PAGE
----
A Review Study on Various Conservative Management Strategies for Patellofemoral Pain Syndrome: What Is the Best Intervention?

Document Type: Review Article


1 Physical Therapist, PhD Candidate, Department of Sports Medicine, School of Sport Sciences, Shahid Bahonar University of Kerman, Kerman, Iran

2 Associate Professor, School of Sport Sciences, Shahid Bahonar University of Kerman, Kerman, Iran


Background & Aims: Patellofemoral pain syndrome (PFPS) is one of the most common musculoskeletal disorders with various conservative therapeutic methods for its management. The aim of this study was to investigate national research regarding the effects of conservative treatment methods of PFPS.
Methods: The review process was performed using the keywords of anterior knee pain, PFPS, quadriceps strengthening exercises, hip muscle strengthening exercises, taping, bracing, orthoses, exercise therapy, manual therapy, and physiotherapy. The search engines used included Islamic World Science Citation Center (ISC), IranMedex, Google Scholar, MedLib, Magiran, Scientific Information Database (SID), and PubMed. Only 15 articles had the study inclusion criteria. The findings related to the effects of conservative therapeutic methods on pain intensity, balance, function and physical ability, and knee joint proprioception in patients with PFPS were extracted from the selected articles.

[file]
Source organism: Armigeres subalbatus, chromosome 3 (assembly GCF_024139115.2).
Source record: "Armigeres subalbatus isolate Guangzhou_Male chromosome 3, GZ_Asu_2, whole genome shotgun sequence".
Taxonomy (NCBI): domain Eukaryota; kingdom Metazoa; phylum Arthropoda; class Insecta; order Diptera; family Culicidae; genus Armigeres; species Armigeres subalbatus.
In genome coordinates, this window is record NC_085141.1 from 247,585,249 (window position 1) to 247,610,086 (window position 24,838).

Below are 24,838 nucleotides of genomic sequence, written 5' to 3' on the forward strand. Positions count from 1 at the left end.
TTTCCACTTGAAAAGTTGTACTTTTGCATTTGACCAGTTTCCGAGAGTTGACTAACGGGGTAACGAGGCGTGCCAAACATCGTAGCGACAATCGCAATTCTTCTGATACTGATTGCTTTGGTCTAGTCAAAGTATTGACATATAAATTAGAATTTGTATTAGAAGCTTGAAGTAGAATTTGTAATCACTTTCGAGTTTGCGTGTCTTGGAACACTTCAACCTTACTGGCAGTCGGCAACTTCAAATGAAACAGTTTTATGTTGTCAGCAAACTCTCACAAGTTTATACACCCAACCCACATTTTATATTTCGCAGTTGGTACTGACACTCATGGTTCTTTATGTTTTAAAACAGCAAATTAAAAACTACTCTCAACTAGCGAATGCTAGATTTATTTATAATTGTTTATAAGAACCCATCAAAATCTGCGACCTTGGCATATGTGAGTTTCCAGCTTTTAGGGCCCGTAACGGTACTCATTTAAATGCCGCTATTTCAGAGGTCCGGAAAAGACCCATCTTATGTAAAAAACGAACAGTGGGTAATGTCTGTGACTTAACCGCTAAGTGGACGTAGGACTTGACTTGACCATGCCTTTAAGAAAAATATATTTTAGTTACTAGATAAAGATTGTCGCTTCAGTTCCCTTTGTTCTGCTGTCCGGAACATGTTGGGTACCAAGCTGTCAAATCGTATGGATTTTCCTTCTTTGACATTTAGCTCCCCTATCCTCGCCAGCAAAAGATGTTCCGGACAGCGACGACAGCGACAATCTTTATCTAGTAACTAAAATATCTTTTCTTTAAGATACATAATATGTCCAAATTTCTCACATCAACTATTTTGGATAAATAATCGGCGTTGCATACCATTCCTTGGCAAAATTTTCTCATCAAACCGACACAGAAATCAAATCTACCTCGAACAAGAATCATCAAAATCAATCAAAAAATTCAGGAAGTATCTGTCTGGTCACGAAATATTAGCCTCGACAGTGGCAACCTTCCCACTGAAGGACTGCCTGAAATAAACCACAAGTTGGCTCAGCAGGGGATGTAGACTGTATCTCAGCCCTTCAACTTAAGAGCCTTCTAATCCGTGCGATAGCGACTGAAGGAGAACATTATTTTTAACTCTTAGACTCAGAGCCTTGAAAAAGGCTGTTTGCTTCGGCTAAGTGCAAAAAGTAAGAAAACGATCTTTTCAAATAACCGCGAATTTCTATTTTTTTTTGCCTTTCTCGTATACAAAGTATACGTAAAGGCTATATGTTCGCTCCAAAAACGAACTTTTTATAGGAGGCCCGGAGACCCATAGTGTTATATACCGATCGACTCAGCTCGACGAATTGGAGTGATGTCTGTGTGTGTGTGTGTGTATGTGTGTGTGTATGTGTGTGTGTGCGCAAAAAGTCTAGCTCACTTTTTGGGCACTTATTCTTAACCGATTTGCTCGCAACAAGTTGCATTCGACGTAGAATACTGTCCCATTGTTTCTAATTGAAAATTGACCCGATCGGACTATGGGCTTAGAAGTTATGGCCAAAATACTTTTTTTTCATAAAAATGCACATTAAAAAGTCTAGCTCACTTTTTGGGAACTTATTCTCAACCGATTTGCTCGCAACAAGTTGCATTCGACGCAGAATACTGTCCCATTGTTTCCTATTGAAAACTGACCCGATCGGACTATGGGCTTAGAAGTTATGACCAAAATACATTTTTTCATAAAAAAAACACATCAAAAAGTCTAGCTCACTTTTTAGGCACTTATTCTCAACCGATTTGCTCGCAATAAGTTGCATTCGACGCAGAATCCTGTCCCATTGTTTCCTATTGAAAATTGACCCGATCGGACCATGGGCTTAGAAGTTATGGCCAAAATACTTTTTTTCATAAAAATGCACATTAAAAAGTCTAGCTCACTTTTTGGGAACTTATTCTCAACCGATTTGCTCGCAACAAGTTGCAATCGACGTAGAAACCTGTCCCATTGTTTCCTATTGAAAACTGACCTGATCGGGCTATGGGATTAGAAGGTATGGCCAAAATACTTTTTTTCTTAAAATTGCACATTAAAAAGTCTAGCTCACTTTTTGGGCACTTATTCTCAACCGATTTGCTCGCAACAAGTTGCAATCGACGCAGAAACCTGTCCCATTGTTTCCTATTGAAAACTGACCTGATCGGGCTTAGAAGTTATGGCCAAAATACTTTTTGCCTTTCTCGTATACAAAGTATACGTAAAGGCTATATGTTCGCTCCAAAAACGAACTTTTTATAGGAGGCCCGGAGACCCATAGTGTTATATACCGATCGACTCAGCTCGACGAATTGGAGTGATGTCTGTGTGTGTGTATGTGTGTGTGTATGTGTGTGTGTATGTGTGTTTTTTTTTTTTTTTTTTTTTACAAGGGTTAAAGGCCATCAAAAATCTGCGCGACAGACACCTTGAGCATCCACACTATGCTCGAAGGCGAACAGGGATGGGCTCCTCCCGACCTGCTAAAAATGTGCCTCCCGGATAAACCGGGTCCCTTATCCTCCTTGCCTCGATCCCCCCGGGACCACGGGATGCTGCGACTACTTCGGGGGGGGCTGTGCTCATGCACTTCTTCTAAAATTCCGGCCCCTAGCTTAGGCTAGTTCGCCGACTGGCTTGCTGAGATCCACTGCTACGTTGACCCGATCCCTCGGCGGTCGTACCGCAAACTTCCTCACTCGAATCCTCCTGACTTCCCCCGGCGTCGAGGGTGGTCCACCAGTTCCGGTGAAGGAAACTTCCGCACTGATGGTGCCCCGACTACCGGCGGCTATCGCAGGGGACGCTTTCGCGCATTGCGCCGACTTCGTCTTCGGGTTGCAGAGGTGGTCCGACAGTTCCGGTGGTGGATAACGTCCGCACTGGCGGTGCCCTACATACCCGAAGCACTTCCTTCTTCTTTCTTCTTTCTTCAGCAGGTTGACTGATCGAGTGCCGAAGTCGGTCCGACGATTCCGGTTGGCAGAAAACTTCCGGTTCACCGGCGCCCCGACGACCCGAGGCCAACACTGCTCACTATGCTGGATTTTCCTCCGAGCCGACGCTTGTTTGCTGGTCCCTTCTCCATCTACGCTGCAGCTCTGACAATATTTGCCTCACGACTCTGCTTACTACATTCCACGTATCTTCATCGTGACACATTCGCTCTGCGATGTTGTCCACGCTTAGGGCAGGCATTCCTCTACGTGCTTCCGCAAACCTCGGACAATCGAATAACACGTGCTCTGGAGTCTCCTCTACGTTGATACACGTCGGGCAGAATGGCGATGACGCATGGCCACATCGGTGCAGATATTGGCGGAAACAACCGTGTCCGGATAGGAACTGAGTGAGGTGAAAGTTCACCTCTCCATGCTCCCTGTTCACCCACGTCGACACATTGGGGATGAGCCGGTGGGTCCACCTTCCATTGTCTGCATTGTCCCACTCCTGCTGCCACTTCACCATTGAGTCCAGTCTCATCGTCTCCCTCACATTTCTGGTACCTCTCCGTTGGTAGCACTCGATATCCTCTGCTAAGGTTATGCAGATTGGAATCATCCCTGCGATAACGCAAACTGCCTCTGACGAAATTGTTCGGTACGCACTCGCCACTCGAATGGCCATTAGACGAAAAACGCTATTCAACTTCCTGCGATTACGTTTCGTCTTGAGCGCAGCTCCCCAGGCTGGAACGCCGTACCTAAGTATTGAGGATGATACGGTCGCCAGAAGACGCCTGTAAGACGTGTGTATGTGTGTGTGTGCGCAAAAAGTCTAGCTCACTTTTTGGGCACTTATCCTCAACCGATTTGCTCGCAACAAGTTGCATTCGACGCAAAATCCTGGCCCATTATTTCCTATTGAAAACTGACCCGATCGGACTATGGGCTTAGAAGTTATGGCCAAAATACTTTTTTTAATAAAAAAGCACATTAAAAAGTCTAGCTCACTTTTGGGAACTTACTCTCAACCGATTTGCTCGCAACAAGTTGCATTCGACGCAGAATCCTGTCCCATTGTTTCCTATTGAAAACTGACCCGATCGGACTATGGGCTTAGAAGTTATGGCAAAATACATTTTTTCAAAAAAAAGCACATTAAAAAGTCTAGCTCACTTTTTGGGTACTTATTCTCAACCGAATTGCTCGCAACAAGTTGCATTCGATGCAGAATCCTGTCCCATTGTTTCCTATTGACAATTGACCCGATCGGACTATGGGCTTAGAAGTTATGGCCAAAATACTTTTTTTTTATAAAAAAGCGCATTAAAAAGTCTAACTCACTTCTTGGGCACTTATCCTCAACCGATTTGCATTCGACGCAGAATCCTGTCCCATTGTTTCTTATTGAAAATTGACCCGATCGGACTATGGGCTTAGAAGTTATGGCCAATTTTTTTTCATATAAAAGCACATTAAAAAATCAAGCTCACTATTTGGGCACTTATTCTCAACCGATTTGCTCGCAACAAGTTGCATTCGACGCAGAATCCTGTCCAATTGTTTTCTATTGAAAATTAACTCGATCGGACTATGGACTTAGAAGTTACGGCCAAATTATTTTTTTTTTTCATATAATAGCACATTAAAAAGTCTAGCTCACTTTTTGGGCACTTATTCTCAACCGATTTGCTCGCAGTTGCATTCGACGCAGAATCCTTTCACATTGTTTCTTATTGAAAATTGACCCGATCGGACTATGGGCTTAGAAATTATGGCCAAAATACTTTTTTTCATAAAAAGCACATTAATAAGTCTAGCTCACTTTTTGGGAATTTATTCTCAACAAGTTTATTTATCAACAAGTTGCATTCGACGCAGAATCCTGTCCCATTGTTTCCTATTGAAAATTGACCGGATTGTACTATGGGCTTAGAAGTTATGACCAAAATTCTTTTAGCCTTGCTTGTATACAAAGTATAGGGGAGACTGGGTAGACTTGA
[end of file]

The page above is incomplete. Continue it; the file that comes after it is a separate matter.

Results: The majority of articles focused on exercise therapy as an important part of the rehabilitation program. They had reported improvement in patients with PFPS in terms of pain intensity, disability, and proprioception as a result of exercise therapy. Although, other therapeutic methods also had positive effects on these patients, they were not as effective as therapeutic exercise.
Conclusion: Current literature supports the continued use of exercise therapy as an efficient treatment in patients with PFPS. However, designing and implementation of new therapeutic interventions encompassing other treatment methods and evaluation of their long term effects through follow-up assessments is essential.


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